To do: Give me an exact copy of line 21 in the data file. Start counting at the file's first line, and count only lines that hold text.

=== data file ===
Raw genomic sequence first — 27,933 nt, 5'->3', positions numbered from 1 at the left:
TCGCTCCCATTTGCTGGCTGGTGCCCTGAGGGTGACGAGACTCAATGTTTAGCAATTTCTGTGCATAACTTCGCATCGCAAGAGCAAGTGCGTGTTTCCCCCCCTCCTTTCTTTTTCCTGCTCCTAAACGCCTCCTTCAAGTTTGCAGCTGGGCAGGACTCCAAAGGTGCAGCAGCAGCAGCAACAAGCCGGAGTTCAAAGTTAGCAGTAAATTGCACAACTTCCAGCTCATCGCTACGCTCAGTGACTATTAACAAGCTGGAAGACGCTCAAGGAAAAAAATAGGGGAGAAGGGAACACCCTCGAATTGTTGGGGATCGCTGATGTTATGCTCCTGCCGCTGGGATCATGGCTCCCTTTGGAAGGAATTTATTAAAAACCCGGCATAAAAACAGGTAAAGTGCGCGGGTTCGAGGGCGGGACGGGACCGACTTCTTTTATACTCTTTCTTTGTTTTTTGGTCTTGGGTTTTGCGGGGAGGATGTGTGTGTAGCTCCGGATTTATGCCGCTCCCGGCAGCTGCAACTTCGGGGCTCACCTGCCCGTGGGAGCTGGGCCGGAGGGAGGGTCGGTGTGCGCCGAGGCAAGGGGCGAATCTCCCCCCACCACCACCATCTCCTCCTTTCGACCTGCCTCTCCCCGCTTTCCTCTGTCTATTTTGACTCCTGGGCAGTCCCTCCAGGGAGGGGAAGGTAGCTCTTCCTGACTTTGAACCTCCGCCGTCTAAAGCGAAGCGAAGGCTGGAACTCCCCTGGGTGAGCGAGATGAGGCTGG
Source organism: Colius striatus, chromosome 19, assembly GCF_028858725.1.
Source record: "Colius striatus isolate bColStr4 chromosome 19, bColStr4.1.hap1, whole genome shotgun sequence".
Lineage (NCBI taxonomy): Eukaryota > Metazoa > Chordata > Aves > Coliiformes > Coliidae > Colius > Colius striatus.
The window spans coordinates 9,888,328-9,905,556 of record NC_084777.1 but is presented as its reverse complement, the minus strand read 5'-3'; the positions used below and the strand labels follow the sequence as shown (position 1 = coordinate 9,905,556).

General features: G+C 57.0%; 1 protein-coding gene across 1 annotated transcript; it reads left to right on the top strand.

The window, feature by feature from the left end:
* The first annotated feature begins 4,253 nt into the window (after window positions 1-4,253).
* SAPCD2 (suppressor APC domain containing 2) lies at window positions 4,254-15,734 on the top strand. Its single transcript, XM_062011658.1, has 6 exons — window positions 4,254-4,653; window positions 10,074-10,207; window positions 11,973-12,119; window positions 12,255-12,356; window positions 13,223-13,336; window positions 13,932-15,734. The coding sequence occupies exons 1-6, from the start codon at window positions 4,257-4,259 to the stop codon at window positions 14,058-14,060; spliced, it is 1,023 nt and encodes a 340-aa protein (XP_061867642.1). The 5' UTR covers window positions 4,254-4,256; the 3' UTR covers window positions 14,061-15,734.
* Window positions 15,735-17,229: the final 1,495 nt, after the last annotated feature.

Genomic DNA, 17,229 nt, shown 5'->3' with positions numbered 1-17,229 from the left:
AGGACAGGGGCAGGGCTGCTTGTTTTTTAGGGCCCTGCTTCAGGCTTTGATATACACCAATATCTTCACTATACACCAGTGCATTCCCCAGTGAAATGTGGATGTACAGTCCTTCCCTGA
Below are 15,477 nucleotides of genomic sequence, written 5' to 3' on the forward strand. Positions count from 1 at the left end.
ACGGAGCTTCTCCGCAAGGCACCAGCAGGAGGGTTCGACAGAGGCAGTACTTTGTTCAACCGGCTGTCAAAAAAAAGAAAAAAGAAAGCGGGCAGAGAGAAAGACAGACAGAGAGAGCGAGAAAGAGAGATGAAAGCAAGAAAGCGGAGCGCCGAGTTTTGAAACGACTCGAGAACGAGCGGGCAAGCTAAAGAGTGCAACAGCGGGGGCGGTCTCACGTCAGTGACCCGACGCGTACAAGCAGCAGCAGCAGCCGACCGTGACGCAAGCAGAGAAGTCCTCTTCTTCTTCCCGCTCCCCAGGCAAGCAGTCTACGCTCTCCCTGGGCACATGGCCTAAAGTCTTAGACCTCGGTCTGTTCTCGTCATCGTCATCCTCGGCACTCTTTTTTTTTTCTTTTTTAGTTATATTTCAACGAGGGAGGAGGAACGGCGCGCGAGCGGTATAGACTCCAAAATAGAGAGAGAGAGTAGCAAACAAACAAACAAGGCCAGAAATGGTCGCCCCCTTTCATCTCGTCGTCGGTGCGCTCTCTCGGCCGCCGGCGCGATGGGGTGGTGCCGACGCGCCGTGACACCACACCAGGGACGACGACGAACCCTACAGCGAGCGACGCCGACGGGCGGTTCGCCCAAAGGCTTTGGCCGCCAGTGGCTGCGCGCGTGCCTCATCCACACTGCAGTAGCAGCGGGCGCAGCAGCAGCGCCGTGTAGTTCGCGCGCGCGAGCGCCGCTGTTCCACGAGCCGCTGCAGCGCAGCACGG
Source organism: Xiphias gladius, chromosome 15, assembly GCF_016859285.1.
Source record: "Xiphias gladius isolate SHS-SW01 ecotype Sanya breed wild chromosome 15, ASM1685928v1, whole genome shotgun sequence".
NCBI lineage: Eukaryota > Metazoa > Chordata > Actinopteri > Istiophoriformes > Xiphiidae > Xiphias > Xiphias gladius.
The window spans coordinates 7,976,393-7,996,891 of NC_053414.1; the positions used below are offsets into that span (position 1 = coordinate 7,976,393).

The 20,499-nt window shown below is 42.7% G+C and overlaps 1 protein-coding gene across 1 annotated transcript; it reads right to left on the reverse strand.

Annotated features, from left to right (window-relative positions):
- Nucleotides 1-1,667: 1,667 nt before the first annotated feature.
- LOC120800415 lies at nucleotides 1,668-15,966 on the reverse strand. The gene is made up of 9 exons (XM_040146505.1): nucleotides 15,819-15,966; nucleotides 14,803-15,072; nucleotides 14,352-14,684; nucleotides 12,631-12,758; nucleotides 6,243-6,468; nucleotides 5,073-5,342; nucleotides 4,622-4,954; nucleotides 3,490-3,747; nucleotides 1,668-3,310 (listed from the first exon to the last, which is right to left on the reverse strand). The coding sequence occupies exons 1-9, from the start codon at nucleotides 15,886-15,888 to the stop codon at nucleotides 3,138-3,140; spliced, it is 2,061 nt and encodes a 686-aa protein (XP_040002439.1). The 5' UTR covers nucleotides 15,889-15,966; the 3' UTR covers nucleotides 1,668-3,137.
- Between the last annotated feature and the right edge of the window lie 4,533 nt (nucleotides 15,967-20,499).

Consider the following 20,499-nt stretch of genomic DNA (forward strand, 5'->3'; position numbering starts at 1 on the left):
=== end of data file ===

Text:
Annotated features, from left to right (window-relative positions):